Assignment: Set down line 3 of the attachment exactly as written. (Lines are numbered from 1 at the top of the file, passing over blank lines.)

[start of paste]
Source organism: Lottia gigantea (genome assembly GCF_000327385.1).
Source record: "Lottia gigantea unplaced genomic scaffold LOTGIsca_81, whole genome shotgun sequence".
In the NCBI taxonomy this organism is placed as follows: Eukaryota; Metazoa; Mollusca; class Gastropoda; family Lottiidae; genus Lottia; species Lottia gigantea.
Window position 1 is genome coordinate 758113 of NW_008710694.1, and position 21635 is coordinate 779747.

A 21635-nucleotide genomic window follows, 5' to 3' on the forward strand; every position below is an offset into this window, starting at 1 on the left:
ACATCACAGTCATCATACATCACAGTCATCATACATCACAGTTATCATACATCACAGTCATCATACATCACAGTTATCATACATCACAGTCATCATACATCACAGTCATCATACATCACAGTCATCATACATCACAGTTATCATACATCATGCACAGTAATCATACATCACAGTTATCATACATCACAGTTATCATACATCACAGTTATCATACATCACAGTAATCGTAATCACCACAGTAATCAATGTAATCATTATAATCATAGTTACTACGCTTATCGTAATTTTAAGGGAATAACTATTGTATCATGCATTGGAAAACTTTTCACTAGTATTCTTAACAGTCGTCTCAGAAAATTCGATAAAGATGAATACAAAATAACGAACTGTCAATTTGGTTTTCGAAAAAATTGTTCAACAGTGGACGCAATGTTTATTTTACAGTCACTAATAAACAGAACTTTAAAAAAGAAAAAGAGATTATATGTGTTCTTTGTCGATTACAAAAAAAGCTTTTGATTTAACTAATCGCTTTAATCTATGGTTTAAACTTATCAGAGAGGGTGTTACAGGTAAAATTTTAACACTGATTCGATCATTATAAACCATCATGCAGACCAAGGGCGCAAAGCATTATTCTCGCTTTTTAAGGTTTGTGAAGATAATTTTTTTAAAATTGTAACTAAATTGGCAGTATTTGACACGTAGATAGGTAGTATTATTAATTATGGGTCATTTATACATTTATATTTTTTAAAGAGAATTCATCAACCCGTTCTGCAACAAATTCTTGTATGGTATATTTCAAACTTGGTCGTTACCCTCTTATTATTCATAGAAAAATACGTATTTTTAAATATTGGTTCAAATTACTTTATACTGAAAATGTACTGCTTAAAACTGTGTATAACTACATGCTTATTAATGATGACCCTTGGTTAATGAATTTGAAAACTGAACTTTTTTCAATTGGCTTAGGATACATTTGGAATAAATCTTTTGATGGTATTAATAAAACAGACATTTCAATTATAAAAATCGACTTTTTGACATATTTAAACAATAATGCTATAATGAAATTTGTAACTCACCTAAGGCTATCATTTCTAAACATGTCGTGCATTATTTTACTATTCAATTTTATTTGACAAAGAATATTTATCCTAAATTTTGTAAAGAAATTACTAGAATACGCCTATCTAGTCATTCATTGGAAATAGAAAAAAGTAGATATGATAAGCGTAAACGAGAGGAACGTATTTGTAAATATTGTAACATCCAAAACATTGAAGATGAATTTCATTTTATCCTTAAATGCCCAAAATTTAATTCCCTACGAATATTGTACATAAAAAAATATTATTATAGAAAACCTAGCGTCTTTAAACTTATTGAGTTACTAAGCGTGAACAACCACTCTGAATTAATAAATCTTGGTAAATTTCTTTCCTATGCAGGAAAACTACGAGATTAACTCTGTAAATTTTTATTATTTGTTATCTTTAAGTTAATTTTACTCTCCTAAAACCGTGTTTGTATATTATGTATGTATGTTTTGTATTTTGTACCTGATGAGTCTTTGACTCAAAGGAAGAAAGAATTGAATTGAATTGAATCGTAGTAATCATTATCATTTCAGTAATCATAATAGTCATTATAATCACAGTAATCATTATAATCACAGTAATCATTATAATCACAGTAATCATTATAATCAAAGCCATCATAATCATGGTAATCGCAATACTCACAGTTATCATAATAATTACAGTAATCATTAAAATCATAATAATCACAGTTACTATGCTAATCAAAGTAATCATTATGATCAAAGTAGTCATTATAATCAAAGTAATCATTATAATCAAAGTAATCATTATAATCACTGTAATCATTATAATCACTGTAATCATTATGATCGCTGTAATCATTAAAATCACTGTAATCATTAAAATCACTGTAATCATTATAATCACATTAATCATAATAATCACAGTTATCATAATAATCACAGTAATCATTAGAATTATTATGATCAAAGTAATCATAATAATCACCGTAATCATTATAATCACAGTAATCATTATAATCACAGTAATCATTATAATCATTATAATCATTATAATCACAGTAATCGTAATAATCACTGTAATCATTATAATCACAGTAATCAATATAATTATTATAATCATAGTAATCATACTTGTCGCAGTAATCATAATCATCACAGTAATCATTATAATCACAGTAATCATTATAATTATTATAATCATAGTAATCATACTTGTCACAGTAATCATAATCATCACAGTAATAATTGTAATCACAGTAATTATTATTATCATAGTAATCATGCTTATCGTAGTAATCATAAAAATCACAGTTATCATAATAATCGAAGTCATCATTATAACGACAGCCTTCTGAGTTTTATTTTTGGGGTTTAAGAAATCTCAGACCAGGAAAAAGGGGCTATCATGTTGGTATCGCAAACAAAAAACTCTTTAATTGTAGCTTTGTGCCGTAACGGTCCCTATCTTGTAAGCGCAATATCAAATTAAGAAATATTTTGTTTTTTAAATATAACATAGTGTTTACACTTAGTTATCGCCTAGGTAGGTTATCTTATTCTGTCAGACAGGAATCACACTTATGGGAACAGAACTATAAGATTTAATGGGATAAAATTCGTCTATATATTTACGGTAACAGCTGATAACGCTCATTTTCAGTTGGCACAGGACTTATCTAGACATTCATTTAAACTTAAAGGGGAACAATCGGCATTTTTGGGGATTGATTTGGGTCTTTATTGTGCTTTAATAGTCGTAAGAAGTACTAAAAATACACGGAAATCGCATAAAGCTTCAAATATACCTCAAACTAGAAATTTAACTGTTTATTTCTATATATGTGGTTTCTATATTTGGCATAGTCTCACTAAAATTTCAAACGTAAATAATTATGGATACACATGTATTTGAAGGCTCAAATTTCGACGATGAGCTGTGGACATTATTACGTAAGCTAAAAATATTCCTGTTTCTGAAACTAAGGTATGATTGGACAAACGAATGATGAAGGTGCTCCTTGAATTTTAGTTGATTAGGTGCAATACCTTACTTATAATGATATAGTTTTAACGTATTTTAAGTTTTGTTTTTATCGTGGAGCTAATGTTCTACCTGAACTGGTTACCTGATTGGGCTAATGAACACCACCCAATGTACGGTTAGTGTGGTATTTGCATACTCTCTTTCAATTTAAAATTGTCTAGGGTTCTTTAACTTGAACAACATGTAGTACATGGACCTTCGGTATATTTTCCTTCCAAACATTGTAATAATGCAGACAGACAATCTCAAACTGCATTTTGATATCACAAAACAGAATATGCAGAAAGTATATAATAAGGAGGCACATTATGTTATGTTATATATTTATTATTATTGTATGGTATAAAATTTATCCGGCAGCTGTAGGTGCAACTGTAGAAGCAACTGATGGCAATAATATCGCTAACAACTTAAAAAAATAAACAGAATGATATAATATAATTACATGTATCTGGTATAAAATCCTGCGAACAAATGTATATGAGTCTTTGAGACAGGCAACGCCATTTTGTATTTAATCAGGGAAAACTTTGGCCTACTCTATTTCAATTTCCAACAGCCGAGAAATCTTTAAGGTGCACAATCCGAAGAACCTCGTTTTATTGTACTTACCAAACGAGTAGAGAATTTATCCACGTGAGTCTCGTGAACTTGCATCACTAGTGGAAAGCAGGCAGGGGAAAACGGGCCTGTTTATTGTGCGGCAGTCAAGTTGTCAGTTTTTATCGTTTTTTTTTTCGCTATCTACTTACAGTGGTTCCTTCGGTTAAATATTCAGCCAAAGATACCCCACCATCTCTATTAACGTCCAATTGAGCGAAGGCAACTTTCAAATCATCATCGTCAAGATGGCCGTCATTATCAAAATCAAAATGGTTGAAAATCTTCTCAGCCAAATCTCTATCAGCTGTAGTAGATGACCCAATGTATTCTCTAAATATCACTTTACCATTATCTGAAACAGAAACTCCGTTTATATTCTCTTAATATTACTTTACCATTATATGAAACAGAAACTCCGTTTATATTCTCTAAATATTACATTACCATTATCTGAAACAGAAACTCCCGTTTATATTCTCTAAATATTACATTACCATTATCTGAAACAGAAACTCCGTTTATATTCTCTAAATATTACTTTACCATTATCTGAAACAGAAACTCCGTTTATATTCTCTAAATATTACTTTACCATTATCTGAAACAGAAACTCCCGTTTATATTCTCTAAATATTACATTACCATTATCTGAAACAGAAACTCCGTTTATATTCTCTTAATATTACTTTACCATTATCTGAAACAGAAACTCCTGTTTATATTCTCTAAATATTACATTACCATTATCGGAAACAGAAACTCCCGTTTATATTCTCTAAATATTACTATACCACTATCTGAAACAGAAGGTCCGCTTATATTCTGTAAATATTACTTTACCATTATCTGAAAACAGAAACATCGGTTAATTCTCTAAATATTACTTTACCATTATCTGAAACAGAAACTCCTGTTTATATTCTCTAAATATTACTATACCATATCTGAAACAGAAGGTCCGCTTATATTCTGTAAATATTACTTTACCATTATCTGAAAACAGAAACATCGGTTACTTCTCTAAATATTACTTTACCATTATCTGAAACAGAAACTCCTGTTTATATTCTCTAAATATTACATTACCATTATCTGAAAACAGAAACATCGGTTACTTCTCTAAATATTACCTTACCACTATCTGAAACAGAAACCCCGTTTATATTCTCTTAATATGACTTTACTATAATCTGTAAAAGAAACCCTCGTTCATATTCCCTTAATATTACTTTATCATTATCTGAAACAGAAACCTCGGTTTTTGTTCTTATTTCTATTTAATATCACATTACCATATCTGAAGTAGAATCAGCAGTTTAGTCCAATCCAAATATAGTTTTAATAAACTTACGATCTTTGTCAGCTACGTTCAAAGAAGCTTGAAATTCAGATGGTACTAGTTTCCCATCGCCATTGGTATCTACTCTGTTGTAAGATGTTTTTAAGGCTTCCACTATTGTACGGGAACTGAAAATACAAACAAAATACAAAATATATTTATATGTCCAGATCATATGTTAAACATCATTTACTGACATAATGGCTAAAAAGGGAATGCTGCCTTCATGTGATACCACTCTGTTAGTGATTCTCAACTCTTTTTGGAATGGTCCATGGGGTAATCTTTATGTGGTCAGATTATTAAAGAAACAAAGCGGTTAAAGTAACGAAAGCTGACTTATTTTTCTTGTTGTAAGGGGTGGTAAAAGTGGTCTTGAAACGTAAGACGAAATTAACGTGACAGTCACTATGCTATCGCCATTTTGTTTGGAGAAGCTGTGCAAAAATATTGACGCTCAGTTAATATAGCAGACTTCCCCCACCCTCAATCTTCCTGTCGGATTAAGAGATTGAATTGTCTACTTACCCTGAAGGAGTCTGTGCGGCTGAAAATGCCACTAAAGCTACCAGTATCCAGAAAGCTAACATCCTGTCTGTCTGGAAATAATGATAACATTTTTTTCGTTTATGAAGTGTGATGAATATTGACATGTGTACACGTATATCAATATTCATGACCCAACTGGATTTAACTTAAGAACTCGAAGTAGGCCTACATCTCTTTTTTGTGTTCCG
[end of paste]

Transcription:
In the NCBI taxonomy this organism is placed as follows: Eukaryota; Metazoa; Mollusca; class Gastropoda; family Lottiidae; genus Lottia; species Lottia gigantea.